Patients with Greater Stroke Severity and Premorbid Disability Are Less Likely to Receive Therapist Consultations and Intervention during Acute Care Hospitalization

Carmen E. Capo-Lugo*, Robert L. Askew, Andrew Naidech, Shyam Prabhakaran

*Corresponding author for this work

Research output: Contribution to journalArticlepeer-review

Abstract

A substantial number of patients with stroke never receive acute care therapy services, despite the fact that therapy after stroke reduces the odds of death and disability and improves patients' functioning. Objective: The aim of this study was to estimate the proportion of and factors associated with receipt of therapist consultations and interventions during acute care hospitalization following ischemic and hemorrhagic stroke. Design: This was a single-center longitudinal observational study. Methods: Adults with a diagnosis of ischemic or hemorrhagic stroke (N = 1366) were enrolled during their hospitalization in an acute stroke center in a large metropolitan area. The main outcomes were receipt of therapist consultations, interventions, or both. Results: Participants with acute hemorrhagic stroke (intracerebral: odds ratio [OR] = 0.34 [95% CI = 0.19-0.60]; subarachnoid: OR = 0.52 [95% CI = 0.28-0.99]) and with greater stroke severity by National Institutes of Health Stroke Scale (NIHSS) score (NIHSS score of > 15: OR = 0.34 [95% CI = 0.23-0.51]) were less likely to receive therapist consultations. Participants with moderate stroke severity (NIHSS score of 6-15: OR = 1.43 [95% CI = 1.01-2.33]) were more likely to receive therapy interventions. Those who were able to ambulate before admission were more than 5 times as likely to receive therapy interventions (OR = 5.08 [95% CI = 1.91-13.52]). Also, participants with longer lengths of stay (ie, more intensive care unit and non-intensive care unit days) were more likely to receive therapist consultations and interventions. Tests or procedures were the most common reasons for unsuccessful attempts to complete therapist consultations. Limitations: Lack of operational and qualitative data prohibited detailed explorations of barriers to delivery of therapist consultations and interventions. Conclusions: Approximately 1 in 4 participants with acute stroke received neither a consultation nor an intervention. Efforts to improve the delivery of acute care therapy services are needed to optimize care for these people.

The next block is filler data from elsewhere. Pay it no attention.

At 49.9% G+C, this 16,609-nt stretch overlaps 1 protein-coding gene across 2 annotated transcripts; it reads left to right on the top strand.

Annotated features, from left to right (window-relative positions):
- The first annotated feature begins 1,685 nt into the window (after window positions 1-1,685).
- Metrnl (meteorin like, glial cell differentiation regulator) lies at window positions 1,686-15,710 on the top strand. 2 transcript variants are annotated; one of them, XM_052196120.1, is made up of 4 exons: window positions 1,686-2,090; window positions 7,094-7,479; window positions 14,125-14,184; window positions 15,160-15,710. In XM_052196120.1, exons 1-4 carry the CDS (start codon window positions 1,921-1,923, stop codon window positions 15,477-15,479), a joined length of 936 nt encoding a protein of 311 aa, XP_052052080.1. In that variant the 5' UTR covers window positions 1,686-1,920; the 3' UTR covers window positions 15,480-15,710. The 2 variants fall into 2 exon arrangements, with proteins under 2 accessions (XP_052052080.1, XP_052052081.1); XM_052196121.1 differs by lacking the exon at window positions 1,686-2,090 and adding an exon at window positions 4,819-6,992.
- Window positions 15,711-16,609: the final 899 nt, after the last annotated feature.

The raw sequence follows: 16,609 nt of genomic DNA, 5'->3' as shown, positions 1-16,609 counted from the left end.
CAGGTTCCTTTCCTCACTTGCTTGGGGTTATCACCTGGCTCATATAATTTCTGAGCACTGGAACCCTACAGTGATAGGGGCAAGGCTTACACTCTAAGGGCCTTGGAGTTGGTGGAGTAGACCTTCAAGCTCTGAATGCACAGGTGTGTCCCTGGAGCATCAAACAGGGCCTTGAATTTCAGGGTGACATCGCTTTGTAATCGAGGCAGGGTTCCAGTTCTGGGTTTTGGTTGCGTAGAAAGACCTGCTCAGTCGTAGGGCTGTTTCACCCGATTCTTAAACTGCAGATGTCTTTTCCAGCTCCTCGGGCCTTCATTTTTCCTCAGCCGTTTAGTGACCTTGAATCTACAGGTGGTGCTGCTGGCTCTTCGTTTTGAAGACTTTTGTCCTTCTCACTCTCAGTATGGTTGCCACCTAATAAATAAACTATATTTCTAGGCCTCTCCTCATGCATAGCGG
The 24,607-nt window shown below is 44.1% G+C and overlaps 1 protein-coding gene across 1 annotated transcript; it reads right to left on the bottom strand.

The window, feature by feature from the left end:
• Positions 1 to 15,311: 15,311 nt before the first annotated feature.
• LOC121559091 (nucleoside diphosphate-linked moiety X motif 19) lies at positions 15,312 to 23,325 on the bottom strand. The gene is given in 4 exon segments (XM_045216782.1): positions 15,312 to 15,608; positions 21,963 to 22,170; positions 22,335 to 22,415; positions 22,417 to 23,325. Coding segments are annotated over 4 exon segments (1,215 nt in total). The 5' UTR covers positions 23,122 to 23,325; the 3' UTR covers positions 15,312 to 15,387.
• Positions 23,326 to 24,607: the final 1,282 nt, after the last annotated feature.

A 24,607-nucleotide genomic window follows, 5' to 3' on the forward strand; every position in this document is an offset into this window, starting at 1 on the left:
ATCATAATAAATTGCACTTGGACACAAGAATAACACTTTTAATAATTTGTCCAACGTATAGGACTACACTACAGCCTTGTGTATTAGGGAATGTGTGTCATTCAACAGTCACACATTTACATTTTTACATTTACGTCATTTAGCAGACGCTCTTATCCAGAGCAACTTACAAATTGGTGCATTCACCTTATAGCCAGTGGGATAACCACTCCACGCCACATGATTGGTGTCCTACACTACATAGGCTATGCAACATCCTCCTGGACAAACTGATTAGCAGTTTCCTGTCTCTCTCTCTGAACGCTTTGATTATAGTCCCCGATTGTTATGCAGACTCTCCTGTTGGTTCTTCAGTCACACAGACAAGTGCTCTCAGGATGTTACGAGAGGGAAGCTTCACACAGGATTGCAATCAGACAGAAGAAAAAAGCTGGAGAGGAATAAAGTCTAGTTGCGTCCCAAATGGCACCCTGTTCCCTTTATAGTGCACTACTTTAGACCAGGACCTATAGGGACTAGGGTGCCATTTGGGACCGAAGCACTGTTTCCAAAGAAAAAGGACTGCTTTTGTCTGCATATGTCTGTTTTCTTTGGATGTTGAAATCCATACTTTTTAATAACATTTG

Original languageEnglish (US)
Pages (from-to)1431-1442
Number of pages12
JournalPhysical therapy
Volume99
Issue number11
DOIs
StatePublished - Nov 25 2019

Keywords

  • Acute Stroke
  • Health Services Research
  • Logistic Regression
  • Neurological Rehabilitation
  • Registry

ASJC Scopus subject areas

  • Physical Therapy, Sports Therapy and Rehabilitation

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